He said: “Our volunteers demonstrated the positive impact local action can have when they responded to the recent hurricanes in the Caribbean, heat waves in Europe, and floods in Bangladesh. We must empower local actors so they know what’s coming their way and have the resources to act.”
Nature, Science and Resilience
To build resilience most effectively means understanding the science, and working with nature.
Johan Rockström, the Executive Director of the Stockholm Resilience Centre, said: “Investing in resilience has two climate benefits. First it enables communities to navigate rising climate shocks and stresses. Second, it reduces climate risks by safeguarding carbon sinks and unleashing novel thinking on transformations to diversified fossil-fuel free societies.”
Inger Andersen, Director General of International Union for Conservation of Nature, said: “Climate change is putting millions of lives at risk and causing enormous economic losses. Well-functioning ecosystems are critical to reducing these risks while boosting the resilience of those that are most vulnerable. For example maintaining mangrove forests are a cost-effective nature based solution.”
Fiji’s Global Climate Champion, Minister Inia Seruiratu, underlined the importance of resilience and action by a wide range of stakeholders, saying: “Everyone needs to come together in unprecedented ways to tackle the challenges ahead of us. For all of us, but especially in vulnerable areas such as the Pacific, working together to build resilience is more urgent than ever before.”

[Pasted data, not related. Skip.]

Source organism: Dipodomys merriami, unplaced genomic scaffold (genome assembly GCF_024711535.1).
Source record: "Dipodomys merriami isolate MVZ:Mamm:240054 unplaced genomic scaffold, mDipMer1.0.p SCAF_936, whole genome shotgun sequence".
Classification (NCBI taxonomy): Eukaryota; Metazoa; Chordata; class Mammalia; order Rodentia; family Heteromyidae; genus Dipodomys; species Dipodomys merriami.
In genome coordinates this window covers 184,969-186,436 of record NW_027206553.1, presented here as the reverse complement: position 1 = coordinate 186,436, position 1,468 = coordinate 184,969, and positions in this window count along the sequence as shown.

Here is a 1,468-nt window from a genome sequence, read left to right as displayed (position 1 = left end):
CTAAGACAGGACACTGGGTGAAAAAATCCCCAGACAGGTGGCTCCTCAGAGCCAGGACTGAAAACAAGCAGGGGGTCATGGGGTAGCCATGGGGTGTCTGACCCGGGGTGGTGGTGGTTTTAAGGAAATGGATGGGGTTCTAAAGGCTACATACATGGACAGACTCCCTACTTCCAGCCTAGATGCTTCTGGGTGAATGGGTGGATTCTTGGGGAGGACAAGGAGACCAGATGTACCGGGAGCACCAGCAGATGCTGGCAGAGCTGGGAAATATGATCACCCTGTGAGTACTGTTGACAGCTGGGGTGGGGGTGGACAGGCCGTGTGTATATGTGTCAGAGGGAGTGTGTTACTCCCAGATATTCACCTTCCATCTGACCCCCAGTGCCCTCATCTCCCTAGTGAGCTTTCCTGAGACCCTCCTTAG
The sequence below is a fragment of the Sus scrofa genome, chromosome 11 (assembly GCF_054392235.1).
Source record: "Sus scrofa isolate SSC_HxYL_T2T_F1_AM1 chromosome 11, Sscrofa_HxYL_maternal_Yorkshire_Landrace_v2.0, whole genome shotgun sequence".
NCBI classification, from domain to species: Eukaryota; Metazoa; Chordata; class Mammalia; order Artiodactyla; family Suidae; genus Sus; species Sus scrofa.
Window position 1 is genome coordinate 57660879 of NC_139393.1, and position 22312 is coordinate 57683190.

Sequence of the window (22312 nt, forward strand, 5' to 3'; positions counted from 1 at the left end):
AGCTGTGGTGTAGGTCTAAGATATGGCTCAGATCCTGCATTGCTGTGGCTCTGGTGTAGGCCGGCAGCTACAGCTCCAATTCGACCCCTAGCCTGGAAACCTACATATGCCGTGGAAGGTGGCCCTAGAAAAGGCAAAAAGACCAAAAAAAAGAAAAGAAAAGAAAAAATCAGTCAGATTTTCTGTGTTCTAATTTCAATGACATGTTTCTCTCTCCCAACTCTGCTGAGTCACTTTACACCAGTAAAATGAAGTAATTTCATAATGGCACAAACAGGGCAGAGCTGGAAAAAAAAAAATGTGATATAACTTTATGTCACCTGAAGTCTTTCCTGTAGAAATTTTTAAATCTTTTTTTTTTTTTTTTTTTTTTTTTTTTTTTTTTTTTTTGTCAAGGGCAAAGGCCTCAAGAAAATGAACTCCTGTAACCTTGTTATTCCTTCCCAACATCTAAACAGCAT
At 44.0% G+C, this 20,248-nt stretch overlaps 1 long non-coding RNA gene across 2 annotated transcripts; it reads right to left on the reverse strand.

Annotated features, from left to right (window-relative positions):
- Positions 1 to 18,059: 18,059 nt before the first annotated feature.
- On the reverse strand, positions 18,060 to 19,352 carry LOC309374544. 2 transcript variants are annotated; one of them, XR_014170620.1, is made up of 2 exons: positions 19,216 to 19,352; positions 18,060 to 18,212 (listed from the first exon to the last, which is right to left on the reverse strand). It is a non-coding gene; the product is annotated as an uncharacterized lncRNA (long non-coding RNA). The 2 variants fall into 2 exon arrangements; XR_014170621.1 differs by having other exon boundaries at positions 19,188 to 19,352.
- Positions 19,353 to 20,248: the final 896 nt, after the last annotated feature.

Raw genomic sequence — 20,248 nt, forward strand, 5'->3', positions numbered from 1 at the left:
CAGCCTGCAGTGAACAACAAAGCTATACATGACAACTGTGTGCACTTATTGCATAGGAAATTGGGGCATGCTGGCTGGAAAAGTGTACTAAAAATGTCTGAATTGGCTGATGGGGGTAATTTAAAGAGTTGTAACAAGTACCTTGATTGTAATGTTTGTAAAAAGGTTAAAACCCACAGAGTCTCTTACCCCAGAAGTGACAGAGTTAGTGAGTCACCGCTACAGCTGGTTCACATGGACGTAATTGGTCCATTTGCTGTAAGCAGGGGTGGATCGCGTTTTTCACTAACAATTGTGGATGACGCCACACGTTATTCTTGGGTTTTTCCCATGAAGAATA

Rene Castro, Assistant Director General of FAO, speaking on behalf of the UN Climate Resilience Initiative (A2R) echoed Minister Seruiratu’s comments saying: “The UN Climate Resilience Initiative is an excellent example of how public and private partners are coming together to help countries and communities anticipate and absorb climate risks, and to reshape development for sustainability”
Rommel Lo from the Dumaguete Effata Association of the Deaf (DEAF) in the Phillipines underlined the importance of putting communities at the heart of decision making saying: “Over a tenth of the world’s population live with some form of disability, and are among the most vulnerable to disasters. For the deaf community, it is my hope that even if we cannot hear, we can still be heard. We must be involved in making the decisions that will affect us.”
The events at COP23 have been organised by the by the following partners of UN Climate Resilience Initiative (A2R): the Global Resilience Partnership, the Food and Agriculture Organisation of the UN, the Insurance Development Forum, the International Federation of Red Cross and Red Crescent, the International Union for Conservation of Nature, UN Environment, and the World Bank.
To be climate resilience means people and their economies need to have three things: to be able to understand and anticipate climate risks and hazards (both extreme events such as hurricanes and long term changes such as hotter temperatures and sea level rise); to be able to absorb and cope with the impact of shocks and stresses when they occur; and, in the long term a transformation of development and what they do to reduce these risks.